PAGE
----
I love your awkward-free, safe place in the blogosphere, Lois. 🙂 I always want people to feel that way with me, but I’m afraid sometimes I’m the awkward one. I always worry about whether my words will come out right (it’s always easier to express my feelings in writing than in speaking) or sometimes I can’t even think of something to say. And yes, I always worry about hurting people’s feelings. And sometimes it depends on the person. If a person often talks badly about others, I don’t dare share much with them as I wonder what they’ll say about me. Anyway, you sound like a safe person in real life, too. 🙂 Blessings and hugs to you!

    • Lois Flowers says:

      Trudy, I know what you mean about feeling like the awkward one and being able to express feelings in writing better than speaking. Especially in big groups, I try to keep in mind that lots of other people are probably feeling the same way … that helps me somehow. 🙂 Thank you for your sweet encouragement … you are one of the bloggers who has really been an example to me of how to nurture this kind of community, and I so appreciate that!

  11. Joanne Viola says:

    Lois, I loved this post probably because I just had an “awkward” conversation with someone. May God be with us, helping us, to make those awkward moments safe & comfortable for others. With His help, we can be that comfortable and safe place. Blessings!

  12. Linda Stoll says:

    Gosh, I do hate those awkward moments, those stilted conversations, where something is blocking the freedom and joy of true connection and you just can’t wait to head for the door.

    There is something about shared laughter, smiles, and a warm touch of the hand that can ease the way to deeper interaction. Maybe the body language is keeping us from going deeper.

    May we find safe people to do life with …

    • Lois Flowers says:

      I think you are on to something about the body language, Linda. As I ponder this conversation, it also seems clear that different personality types respond to these situations differently … an extrovert may be completely unaware of any potential awkwardness until after the fact, while a more sensitive introvert might be mortified about it. I never really thought about these realities until recently … it has really been very eye-opening and helpful!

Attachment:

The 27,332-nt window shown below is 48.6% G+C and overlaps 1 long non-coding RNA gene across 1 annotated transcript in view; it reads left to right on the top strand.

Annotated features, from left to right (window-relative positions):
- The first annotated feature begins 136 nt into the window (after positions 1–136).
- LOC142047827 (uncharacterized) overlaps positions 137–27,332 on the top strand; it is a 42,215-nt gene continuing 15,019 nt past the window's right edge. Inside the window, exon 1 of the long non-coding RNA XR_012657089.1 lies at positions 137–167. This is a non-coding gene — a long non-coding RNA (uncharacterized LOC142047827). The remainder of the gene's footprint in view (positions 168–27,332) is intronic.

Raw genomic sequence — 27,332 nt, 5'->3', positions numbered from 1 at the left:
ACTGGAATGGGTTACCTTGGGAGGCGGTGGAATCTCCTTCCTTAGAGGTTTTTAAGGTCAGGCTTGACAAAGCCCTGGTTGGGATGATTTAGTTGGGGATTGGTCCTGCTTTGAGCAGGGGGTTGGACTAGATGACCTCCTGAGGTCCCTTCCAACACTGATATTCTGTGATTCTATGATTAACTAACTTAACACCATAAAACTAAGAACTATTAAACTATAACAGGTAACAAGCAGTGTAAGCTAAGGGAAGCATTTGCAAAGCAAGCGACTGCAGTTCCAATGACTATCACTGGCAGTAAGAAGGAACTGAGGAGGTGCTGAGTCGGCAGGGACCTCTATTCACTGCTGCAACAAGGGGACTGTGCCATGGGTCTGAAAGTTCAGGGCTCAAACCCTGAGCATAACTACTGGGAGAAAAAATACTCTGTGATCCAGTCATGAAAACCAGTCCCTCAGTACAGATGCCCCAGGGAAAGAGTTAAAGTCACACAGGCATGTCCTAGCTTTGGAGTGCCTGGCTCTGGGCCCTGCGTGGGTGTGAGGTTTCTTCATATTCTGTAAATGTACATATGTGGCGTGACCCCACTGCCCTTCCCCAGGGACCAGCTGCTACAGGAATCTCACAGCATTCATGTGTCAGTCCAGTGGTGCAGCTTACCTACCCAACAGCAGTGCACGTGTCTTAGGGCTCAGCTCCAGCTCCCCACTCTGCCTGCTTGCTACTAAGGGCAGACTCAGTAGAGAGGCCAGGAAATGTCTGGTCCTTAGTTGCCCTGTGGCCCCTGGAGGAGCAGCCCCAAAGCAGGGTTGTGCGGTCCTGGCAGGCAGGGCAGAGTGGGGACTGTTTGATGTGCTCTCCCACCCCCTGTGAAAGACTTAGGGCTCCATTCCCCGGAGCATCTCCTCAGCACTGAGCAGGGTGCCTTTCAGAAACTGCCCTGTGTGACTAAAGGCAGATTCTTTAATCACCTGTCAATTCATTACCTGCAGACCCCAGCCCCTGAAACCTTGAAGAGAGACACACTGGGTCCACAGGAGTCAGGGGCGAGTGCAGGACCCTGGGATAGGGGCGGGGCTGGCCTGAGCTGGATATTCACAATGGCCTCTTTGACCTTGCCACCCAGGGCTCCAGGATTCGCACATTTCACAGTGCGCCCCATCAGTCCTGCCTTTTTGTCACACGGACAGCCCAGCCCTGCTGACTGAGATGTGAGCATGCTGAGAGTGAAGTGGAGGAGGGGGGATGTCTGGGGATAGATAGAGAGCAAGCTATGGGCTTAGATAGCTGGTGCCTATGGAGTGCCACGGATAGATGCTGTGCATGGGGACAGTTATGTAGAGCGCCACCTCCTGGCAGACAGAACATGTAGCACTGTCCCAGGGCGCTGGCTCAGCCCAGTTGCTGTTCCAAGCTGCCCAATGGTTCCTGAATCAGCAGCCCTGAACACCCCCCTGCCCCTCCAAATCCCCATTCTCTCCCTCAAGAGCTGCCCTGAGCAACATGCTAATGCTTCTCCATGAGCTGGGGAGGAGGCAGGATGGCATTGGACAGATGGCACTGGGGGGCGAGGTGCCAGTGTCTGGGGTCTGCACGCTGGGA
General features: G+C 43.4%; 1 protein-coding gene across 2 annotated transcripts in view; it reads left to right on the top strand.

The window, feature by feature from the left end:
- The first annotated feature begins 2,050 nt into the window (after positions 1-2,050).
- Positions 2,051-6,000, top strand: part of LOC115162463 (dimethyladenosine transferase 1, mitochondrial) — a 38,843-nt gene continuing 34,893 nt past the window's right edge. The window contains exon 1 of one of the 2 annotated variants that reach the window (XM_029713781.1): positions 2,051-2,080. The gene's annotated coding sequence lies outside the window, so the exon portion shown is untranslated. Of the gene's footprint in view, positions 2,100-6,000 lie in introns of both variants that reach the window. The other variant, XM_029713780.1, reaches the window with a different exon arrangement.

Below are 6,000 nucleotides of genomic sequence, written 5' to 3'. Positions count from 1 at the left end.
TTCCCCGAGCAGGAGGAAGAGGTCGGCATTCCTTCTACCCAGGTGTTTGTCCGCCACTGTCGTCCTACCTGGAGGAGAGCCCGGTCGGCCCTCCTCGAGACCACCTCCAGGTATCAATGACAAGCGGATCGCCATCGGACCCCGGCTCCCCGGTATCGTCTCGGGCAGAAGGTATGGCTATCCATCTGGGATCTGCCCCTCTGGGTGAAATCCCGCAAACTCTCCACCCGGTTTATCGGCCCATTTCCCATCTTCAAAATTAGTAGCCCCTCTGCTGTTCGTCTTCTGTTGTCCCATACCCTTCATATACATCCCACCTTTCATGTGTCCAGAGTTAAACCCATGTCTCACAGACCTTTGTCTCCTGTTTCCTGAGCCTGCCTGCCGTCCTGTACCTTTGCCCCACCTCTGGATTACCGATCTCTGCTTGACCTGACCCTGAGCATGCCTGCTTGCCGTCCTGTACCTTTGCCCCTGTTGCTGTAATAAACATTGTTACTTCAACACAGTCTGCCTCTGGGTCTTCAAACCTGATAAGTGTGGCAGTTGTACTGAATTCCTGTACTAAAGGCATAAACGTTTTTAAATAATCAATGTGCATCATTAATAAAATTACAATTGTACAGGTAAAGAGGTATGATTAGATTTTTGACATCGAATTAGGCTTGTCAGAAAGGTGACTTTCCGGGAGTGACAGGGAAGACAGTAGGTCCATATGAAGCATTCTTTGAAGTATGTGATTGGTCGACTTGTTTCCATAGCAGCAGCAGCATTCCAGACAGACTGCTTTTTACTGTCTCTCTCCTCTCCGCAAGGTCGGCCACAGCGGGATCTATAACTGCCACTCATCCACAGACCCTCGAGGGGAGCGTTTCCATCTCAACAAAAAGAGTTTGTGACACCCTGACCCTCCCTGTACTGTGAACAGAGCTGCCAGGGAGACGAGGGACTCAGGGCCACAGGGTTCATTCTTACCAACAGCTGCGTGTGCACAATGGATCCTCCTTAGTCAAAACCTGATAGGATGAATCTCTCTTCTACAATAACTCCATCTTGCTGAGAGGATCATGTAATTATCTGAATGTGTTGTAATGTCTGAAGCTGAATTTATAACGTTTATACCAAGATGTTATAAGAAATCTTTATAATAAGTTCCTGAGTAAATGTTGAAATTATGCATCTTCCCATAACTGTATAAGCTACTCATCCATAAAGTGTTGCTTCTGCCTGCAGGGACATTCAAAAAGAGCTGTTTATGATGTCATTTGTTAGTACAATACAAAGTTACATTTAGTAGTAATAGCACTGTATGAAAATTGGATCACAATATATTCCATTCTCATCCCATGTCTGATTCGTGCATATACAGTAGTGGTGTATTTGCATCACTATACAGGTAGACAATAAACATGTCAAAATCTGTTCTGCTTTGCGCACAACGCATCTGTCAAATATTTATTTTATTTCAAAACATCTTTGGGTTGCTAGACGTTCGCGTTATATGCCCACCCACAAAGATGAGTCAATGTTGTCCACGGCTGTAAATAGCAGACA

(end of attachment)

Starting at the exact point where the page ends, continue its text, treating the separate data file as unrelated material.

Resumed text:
13. Kristi Woods says:

    You brought a smile today, Lois. I like to talk about “things”, but often the words come out different than what I envision. (sigh) And sometimes feelings get hurt. (dbl sigh) So often, I keep quiet. But those warm smiles, hugs, and an ability to laugh at ourself certainly lighten the load. I have a feeling you’re a great listener. 😉 Blessings to you today.

    • Lois Flowers says:

      Thank you for your sweet words, Kristi. I know of those things that make you sigh in your comment … they definitely make me thankful for friends who don’t take offence, no matter how we stumble around with our words! I hope you are having a good week. 🙂

  14. I grew up extremely shy and self-conscious. EVERYTHING was awkward for me. Then the Lord started working on me (including allowing me to marry a guy who would be diagnosed with Crohn’s disease before our first anniversary). Now, poop is a regular topic in our household (having two dogs helps), and I find myself blurting out all kinds of stuff that I never would’ve been comfortable to share out loud before.
    I, too, want to be the kind of person it’s safe to talk to — about anything. The Lord has brought me a LONG way.

    • Lois Flowers says:

      Suzy, I appreciate what you wrote so much. Isn’t it wonderful to be able to look back and see clearly how God has used the hard stuff to bring about growth and goodness in our lives? I’ve been reflecting on some of those very things in my own life lately, and I am so thankful. I also can relate to growing up self conscious, shy and awkward … and to see how God has changed me is another cause for thanksgiving! It’s been a long time since we were able to talk in person, but I remember our conversations from those long-ago newspaper days and how they made me feel more welcome in a world that often felt foreign to me … thank you, my friend!

  15. Awkward free zone.., I love it! And YES,we can all listen more emphatically. Thank you for the reminder!